The Girl With the Dragon Tattoo is an intriguing if kind of by-the-book (no pun intended) crime story. The plot itself is gripping, but it is the story-behind-the-story that helped catapult the book into an international sensation. The first book in a trilogy, it was written by author and journalist Stieg Larsson, who died before he saw his books published. He died of a massive heart attack at the age of 50, and some even speculate foul play (which has been dismissed) because of death threats he received as editor of a magazine in his native Sweden.
So one can't help but see the parallels between Larsson and his character of Mikael Blomqvist (Michael Nyqvist), a journalist/editor that we meet just as he is convicted of libel against the very powerful magnate of a corporation. With a several-month jail term looming, he decides in the meantime to drop off the grid and take up an assignment for a mysterious man named Henrik Vanger, former CEO of the huge Vanger Corporation, who wants the disappearance and maybe murder of his beloved niece solved once and for all. It may be trickier than it sounds as Harriet Vanger disappeared 40 years earlier, and all the suspects are members of the powerful Vanger family itself.
Meanwhile, we are introduced to the girl with the dragon tattoo herself (Noomi Rapace, in a great performance). A sulky, slouchy, and completely edgy figure (beaten-up leather jacket, dyed black hair, facial piercings) is harassed on a train platform. She is small and delicate looking, but knows how to fight back and break a bottle in some asshole punk's face. She also happens to be an ace hacker, and thusly a shockingly good private detective. That actually sounds kind of corny in print, but there is nothing about Lisbeth Salander where you don't believe for a second that she could grab all the information from your home computer... and from halfway around the world, if need be. She's just different, which is why she can get away with so much. No one would quite suspect her.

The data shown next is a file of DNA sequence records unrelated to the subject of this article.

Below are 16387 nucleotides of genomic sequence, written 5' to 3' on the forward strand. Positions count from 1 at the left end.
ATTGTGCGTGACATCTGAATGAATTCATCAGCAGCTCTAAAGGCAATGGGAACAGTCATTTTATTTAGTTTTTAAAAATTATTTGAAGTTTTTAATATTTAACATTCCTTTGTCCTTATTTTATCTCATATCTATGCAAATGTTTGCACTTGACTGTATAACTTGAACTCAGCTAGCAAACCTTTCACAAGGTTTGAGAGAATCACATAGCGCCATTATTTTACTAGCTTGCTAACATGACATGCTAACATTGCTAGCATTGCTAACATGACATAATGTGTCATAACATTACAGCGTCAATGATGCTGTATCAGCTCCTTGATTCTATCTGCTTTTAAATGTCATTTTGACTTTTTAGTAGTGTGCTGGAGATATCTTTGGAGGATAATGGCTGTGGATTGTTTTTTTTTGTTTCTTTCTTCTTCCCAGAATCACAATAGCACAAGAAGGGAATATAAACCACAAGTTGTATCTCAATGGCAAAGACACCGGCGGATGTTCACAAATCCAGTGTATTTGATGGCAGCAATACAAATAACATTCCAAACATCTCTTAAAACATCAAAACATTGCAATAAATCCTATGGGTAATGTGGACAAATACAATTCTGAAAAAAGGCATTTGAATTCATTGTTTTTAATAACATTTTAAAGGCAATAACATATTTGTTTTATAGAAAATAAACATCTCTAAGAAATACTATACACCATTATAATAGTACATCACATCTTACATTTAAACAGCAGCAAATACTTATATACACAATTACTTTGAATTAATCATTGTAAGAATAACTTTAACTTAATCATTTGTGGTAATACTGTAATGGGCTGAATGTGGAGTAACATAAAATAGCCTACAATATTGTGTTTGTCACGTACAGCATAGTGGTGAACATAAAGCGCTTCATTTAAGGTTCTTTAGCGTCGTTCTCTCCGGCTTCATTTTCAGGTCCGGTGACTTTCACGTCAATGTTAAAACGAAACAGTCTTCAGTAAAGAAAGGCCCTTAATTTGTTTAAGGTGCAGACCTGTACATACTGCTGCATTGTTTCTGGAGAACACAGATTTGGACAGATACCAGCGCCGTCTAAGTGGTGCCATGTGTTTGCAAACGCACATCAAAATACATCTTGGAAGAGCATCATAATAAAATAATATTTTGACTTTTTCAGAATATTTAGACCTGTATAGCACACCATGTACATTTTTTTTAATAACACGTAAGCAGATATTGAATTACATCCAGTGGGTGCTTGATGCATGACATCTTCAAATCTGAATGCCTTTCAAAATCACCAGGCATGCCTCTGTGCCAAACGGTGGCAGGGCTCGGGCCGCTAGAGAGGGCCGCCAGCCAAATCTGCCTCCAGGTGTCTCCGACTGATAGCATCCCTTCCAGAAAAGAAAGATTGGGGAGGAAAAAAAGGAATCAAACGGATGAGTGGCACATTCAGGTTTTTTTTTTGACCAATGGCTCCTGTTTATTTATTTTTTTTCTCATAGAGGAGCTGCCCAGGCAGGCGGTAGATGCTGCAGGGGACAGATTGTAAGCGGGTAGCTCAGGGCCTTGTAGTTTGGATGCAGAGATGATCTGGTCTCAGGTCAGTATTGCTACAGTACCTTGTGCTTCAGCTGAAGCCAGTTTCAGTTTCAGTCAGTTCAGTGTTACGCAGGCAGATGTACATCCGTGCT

Bloomqvist and Salander's paths cross, and he realizes that he could use her investigative skills to solve the case of Harriet, and she realizes that the more she knows about the investigation, the more she simply has to see it through. The middle aged journalist and the punk 20-something make for an odd couple (actually I thought they were even odder in the book), but it works.
Honestly, the violence in the story is very very icky. Maybe others are more used to graphic images and scenes like these, but let it be said there is rape, rape revenge, torture, beating, and other quality images to stick in your head long after the film is over. I closed my eyes more than once. But to see Lisbeth fight back, either intellectually or physically, manages to somehow make it seem better. I stuck with the story to make sure she was OK, because you know what? Her character was one of the most coolest and unique female characters I've seen on film in a long time. And it looks like (with two more books in the Millennium trilogy) we'll be seeing more of her.
Extras on the DVD release include interviews with actress Noomi Rapace and director Niels Arden Oplev, plus the Vanger Family Tree to help map out the tangled web of the movie's mystery.